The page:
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    Sobriquet 37.16

    Saturday, December 29, 2007
    Today was one of those eerily solipsistic days I find myself experiencing more often. Living alone, feeling the need to make use of the rare days when I do not have to wake up early to teach, I throw myself headlong into my work, forcefully cultivating a sense of urgency that seems to deemphasize the world outside of my dissertation to such a tremendous extent that my existence, for the moment, is inseparable from my work. I do not like this tendency of mine because I needlessly heap feelings of loneliness and desperation onto shoulders already stooped under the weight of a sizable (though voluntarily assumed) academic burden, producing a rather negative mood in which I refrain from socializing (saying to myself: I need to get "this" done first. . .) and fight the temptation to wallow in a self-pity in which I am wholly undeserving to wallow. When I am in such a state, I have learned, I become increasingly disorganized, allowing what might otherwise be playfully called "a little mess" to grow into a painfully ubiquitous layer of clutter taking over my living space. Accompanying this physical messiness is the rather vexing tendency to disregard healthy eating habits, the cumulative effects of which, I imagine, could very easily trigger a manic pessimism if I am not too careful. So, I am hereby resolving to clean my home tomorrow. Not entirely, perhaps, but certainly enough to make me feel in control of my life again. I have also determined to regularly take a night off to enjoy the company of my friends and family. That way, I hope, I can minimize the cumbersome weight of an unwelcome solipsism.

    In any case, I did go over two more articles, putting me within spitting distance of actually starting to write the first chapter (though this is a bit misleading since I already published a small piece on Disgrace a few years ago, which I intend to revise and incorporate into this chapter. . .so I guess I kinda-sorta started it already). All right, to get down to business: I tackled Derek Attridge's "Trusting the Other: Ethics and Politics in J. M. Coetzee's Age of Iron" and another of Ina Grabe's articles on Coetzee, "Fictionalization of Current Socio-Political Issues in J. M. Coetzee's Writing: Narrative Strategies in Age of Iron and Foe." Again, as the title indicates, Grabe focuses on issues of writing, narrative structure, and socio-political content, delivering a highly theoretical though not terribly unique reading of Coetzee's fiction. I found the article to be a prolix and occasionally repetitive discussion of insights more clearly and concisely expressed in the work of other critics. I also felt that the author was somewhat ineffective in her assertions about the relationship between Foe and Age of Iron, relying at times on reed-thin theoretical connections to support her case. Still, I applaud Grabe for addressing Age of Iron's relationship to the author's earlier novels. Without the benefit of having yet read The Master of Petersburg, Disgrace, The Lives of Animals, Elizabeth Costello, or Slow Man, Grabe struggles with the same issue many of her fellow critics faced with the publication of Age of Iron: there was simply nothing like it in Coetzee's previous work and, though not altogether convincing in retrospect, Grabe's essay does probe the author's oeuvre for signs of critically neglected themes underlying his entire body of work. In doing so, it would seem, Grabe paved the way for some of the later studies which, with the benefit of having read the author's post-apartheid fiction, explore those connections.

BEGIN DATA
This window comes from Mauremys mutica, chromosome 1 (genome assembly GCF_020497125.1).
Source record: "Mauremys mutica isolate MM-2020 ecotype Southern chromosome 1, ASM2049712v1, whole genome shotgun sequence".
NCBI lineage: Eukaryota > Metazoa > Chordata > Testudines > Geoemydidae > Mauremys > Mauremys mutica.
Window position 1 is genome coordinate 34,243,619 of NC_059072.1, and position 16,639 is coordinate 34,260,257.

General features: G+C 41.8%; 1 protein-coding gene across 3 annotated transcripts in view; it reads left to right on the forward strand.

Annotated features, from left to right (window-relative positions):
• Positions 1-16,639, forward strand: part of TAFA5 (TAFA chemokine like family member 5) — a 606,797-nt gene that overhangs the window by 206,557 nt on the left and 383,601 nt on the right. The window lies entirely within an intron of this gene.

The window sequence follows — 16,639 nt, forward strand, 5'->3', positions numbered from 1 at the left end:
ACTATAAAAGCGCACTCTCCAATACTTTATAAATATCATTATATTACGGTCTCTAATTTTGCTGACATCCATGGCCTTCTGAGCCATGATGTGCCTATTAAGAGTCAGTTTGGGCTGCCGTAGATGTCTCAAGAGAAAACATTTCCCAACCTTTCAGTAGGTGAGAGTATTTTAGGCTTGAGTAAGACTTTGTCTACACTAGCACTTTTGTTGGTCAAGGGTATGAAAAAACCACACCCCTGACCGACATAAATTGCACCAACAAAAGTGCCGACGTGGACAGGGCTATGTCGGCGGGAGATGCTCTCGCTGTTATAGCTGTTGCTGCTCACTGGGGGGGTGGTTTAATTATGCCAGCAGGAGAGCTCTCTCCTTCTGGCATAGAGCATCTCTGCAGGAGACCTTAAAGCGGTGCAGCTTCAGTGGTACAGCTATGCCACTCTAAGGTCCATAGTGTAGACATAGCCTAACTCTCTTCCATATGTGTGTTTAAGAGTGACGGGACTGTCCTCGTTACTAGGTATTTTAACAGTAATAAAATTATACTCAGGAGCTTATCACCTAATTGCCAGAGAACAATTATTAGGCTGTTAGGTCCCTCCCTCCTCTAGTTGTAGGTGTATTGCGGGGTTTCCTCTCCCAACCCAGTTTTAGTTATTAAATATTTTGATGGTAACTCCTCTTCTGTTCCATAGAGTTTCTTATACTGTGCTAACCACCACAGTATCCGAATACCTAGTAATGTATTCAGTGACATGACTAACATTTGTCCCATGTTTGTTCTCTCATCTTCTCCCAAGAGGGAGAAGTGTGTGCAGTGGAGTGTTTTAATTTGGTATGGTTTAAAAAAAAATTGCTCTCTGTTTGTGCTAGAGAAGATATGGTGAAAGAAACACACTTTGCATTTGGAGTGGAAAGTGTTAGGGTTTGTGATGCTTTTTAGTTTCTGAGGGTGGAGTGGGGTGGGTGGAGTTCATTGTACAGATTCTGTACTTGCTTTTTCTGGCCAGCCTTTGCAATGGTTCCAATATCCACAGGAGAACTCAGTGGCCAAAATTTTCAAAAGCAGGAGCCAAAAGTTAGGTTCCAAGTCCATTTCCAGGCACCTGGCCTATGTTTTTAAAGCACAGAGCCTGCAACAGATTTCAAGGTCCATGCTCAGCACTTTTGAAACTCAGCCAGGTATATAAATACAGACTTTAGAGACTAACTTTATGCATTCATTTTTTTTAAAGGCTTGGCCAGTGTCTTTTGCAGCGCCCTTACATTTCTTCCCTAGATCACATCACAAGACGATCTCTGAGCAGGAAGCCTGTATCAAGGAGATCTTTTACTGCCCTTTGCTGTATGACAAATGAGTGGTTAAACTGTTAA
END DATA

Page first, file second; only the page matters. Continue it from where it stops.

Attridge, like Grabe, has been recognized as one of the foremost Coetzee scholars active in the academy. In fact, when assembling the editorial board for our journal's Coetzee issue a few years back, we were delighted to have Dr. Attridge assist us in vetting submissions. Having always found Attridge's treatment of Coetzee to be insightful, I looked forward to reading "Trusting the Other." Using a discussion of the epistolarity of the novel as a departure point from which to explore Coetzee's meditations on themes such as trust, love, (un)knowing, and alterity--themes of continued critical interest in the discourse surrounding Age of Iron--Attridge lays the framework for countless subsequent studies. I found Attridge's cautious treatment of Vercueil, in particular, quite useful; like several other readers, I did not explicitly read race into Vercueil and find his undefinability to be a fundamental aspect of his character. I have always felt that the man is more significant than simply serving as the emblem of middle-aged non-white poverty some critics construe him to be--and, like Attridge, find that that importance resides, at least partially, in his "unknowable" nature (67).

    For tomorrow: Two more articles and work on extracurriculars--including cleaning. . .

    Works Cited

    Attridge, Derek. "Trusting the Other: Ethics and Politics in J. M. Coetzee's Age of Iron." South Atlantic Quarterly. 93.1 (1994): 59-82.

    Grabe, Ina. "Fictionalization of Current Socio-Political Issues in J.M. Coetzee's Writing: Narrative Strategies in Age of Iron and Foe." Journal of Literary Studies/Tydskrif Vir Literatuurwetenskap. 9.3-4 (1993): 284-301.

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